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End of the Age of Oil

Discussion in 'Speaker's Corner' started by LabR@t, Nov 10, 2009.

  1. NeilFawcett

    Capodecina

    Joined: Nov 15, 2003

    Posts: 13,282

    Location: Marlow

    ...and then less impetuous to be careful and look for alternative... and then we're back to square one again...

    We want the transition period off oil to be as long as possible. So ideally we need plenty of supply, but ever harder to get, and ever more expensive to supply. If that trend could slowly play out over 40-50 years... perfect!

    If we get a sudden 'adjustment' over a couple of years, it will be horrid!
     
  2. clv101

    Sgarrista

    Joined: Oct 18, 2002

    Posts: 9,894

    Location: Bristol

    It is ridiculous, it's hype, a bubble. This is all about tight oil - it doesn't flow, the depletion rates are crazy (like 90% within two years). What this means is the extraction rates are primarily a function of the previous couple of year's drilling. Compare this to conventional oil where extraction rates are primarily a function of cumulative drilling to date. There are a finite number of drilling rigs, there's a finite amount of capital (especial when returns are so short lived). The economics of tight/shale oil and gas are looking like a classic bubble, I would not be at all surprised to see US tight/shale oil peak this year for this reason.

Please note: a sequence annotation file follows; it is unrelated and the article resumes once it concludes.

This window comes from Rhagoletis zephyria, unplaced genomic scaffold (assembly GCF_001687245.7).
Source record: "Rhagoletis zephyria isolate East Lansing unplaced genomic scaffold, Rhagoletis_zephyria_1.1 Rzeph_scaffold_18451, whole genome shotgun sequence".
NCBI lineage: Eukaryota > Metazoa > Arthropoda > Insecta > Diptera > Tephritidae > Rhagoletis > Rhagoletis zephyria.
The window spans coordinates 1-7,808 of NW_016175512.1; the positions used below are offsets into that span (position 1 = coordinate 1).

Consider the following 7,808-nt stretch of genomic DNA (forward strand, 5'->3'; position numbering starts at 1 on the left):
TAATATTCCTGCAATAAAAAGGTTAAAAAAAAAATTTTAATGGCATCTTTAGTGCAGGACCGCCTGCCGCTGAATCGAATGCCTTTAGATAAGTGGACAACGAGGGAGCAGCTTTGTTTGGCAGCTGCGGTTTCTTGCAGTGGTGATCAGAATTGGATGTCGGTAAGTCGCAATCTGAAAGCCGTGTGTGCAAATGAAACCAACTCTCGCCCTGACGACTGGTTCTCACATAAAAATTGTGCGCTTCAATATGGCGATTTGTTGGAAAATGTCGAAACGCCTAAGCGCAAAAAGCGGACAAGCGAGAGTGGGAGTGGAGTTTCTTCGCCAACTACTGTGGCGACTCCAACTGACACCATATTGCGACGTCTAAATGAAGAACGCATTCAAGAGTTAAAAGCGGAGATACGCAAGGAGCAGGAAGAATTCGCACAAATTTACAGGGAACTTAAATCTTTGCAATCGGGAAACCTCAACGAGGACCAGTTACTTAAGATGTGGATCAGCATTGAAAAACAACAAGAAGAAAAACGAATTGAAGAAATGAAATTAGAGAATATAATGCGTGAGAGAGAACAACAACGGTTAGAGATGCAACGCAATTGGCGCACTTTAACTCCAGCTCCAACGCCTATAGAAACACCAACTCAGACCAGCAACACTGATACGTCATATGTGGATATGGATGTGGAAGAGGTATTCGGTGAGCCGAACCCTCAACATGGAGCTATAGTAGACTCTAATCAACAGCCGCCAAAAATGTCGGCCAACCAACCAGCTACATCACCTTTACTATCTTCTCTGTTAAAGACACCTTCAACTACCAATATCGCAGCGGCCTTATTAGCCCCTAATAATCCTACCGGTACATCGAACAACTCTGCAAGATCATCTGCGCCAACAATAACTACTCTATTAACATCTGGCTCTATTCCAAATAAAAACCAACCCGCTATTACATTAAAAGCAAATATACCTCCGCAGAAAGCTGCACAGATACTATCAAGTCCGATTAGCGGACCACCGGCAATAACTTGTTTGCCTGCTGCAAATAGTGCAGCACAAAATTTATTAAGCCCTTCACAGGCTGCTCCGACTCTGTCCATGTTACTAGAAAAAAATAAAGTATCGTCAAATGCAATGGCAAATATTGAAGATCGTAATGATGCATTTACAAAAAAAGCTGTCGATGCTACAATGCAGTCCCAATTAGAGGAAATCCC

3. joeyjojo

    Soldato

    Joined: Dec 2, 2005

    Posts: 5,519

    Location: Herts

    I missed the Sunday Politics the other day, but it looks like Andrew Neil showed his true colours:

    "The climate change policy discussion I wish Andrew Neil would have on BBC"

    Looks like a pretty good blog actually.
     
  4. PlacidCasual

    Soldato

    Joined: May 13, 2003

    Posts: 6,015

    All nice stuff arguing over the number of angels that can tap dance on a pin head, but no one is really asking if we want to follow this policy and explaining the massive costs it entails.

    Much like immigration the bods that make up the civil service and professional political class have decided it is "good" and are pursuing the policy with cursory explanations but are utterly avoiding explaining the cost that must be born.